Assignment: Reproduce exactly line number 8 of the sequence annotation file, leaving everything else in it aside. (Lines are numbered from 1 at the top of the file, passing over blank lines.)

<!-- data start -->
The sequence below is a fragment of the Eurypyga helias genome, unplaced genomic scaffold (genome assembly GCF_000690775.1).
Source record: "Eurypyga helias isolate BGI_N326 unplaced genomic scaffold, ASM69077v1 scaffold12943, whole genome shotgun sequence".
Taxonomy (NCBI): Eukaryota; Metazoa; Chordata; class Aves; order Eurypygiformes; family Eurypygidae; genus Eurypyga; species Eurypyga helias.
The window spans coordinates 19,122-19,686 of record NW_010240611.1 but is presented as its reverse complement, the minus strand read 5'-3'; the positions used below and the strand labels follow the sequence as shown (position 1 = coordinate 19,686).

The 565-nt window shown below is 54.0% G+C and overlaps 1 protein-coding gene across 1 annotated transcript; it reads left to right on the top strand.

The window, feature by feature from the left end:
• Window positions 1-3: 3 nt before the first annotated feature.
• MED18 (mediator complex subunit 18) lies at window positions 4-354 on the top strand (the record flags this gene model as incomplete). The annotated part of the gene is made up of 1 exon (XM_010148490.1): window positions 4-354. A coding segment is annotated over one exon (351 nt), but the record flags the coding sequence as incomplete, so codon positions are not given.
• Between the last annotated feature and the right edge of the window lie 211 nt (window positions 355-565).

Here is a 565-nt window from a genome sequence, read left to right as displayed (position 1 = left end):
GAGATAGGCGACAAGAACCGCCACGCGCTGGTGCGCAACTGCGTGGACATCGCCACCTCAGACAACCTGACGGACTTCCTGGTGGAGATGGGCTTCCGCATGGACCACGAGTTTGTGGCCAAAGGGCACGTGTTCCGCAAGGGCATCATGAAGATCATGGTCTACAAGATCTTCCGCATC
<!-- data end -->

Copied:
• MED18 (mediator complex subunit 18) lies at window positions 4-354 on the top strand (the record flags this gene model as incomplete). The annotated part of the gene is made up of 1 exon (XM_010148490.1): window positions 4-354. A coding segment is annotated over one exon (351 nt), but the record flags the coding sequence as incomplete, so codon positions are not given.